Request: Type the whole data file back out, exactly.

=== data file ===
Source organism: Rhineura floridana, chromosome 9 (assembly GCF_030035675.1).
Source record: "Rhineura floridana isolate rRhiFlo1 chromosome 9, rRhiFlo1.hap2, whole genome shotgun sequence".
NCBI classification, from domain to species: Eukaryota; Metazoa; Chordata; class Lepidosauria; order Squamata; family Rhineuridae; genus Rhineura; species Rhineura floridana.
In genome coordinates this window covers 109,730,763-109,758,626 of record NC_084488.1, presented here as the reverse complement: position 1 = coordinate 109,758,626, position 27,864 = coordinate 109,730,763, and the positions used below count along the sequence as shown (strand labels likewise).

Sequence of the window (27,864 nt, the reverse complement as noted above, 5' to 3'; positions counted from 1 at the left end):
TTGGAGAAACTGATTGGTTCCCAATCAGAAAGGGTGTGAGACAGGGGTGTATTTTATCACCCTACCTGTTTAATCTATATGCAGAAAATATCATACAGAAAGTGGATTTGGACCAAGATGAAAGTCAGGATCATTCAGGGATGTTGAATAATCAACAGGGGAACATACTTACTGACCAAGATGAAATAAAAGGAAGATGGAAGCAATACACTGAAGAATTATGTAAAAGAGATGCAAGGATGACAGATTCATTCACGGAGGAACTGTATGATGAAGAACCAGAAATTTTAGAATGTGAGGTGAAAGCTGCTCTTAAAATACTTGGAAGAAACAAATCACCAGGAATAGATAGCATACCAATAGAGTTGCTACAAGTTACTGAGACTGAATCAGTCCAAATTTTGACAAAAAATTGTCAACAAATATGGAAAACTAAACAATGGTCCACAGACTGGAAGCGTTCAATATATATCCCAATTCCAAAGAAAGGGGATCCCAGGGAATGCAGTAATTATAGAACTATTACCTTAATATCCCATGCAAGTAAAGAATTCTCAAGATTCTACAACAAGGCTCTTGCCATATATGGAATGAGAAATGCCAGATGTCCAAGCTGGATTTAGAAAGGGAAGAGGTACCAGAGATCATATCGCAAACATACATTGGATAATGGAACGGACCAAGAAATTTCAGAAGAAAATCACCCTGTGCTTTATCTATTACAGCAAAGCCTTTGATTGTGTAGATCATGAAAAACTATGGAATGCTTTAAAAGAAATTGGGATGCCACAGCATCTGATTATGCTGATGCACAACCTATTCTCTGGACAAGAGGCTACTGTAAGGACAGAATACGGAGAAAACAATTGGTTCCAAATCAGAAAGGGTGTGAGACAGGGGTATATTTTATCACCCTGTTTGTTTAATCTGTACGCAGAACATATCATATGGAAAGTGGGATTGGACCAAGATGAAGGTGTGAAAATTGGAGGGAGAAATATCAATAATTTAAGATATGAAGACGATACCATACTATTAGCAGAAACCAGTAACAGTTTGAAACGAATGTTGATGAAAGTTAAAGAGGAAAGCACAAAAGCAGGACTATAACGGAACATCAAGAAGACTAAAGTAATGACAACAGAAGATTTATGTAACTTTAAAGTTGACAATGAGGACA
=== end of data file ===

Source organism: Rhineura floridana, chromosome 9 (assembly GCF_030035675.1).
Source record: "Rhineura floridana isolate rRhiFlo1 chromosome 9, rRhiFlo1.hap2, whole genome shotgun sequence".
NCBI classification, from domain to species: Eukaryota; Metazoa; Chordata; class Lepidosauria; order Squamata; family Rhineuridae; genus Rhineura; species Rhineura floridana.
In genome coordinates this window covers 109,730,763-109,758,626 of record NC_084488.1, presented here as the reverse complement: position 1 = coordinate 109,758,626, position 27,864 = coordinate 109,730,763, and the positions used below count along the sequence as shown (strand labels likewise).

Sequence of the window (27,864 nt, the reverse complement as noted above, 5' to 3'; positions counted from 1 at the left end):
TTGGAGAAACTGATTGGTTCCCAATCAGAAAGGGTGTGAGACAGGGGTGTATTTTATCACCCTACCTGTTTAATCTATATGCAGAAAATATCATACAGAAAGTGGATTTGGACCAAGATGAAAGTCAGGATCATTCAGGGATGTTGAATAATCAACAGGGGAACATACTTACTGACCAAGATGAAATAAAAGGAAGATGGAAGCAATACACTGAAGAATTATGTAAAAGAGATGCAAGGATGACAGATTCATTCACGGAGGAACTGTATGATGAAGAACCAGAAATTTTAGAATGTGAGGTGAAAGCTGCTCTTAAAATACTTGGAAGAAACAAATCACCAGGAATAGATAGCATACCAATAGAGTTGCTACAAGTTACTGAGACTGAATCAGTCCAAATTTTGACAAAAAATTGTCAACAAATATGGAAAACTAAACAATGGTCCACAGACTGGAAGCGTTCAATATATATCCCAATTCCAAAGAAAGGGGATCCCAGGGAATGCAGTAATTATAGAACTATTACCTTAATATCCCATGCAAGTAAAGAATTCTCAAGATTCTACAACAAGGCTCTTGCCATATATGGAATGAGAAATGCCAGATGTCCAAGCTGGATTTAGAAAGGGAAGAGGTACCAGAGATCATATCGCAAACATACATTGGATAATGGAACGGACCAAGAAATTTCAGAAGAAAATCACCCTGTGCTTTATCTATTACAGCAAAGCCTTTGATTGTGTAGATCATGAAAAACTATGGAATGCTTTAAAAGAAATTGGGATGCCACAGCATCTGATTATGCTGATGCACAACCTATTCTCTGGACAAGAGGCTACTGTAAGGACAGAATACGGAGAAAACAATTGGTTCCAAATCAGAAAGGGTGTGAGACAGGGGTATATTTTATCACCCTGTTTGTTTAATCTGTACGCAGAACATATCATATGGAAAGTGGGATTGGACCAAGATGAAGGTGTGAAAATTGGAGGGAGAAATATCAATAATTTAAGATATGAAGACGATACCATACTATTAGCAGAAACCAGTAACAGTTTGAAACGAATGTTGATGAAAGTTAAAGAGGAAAGCACAAAAGCAGGACTATAACGGAACATCAAGAAGACTAAAGTAATGACAACAGAAGATTTATGTAACTTTAAAGTTGACAATGAGGACA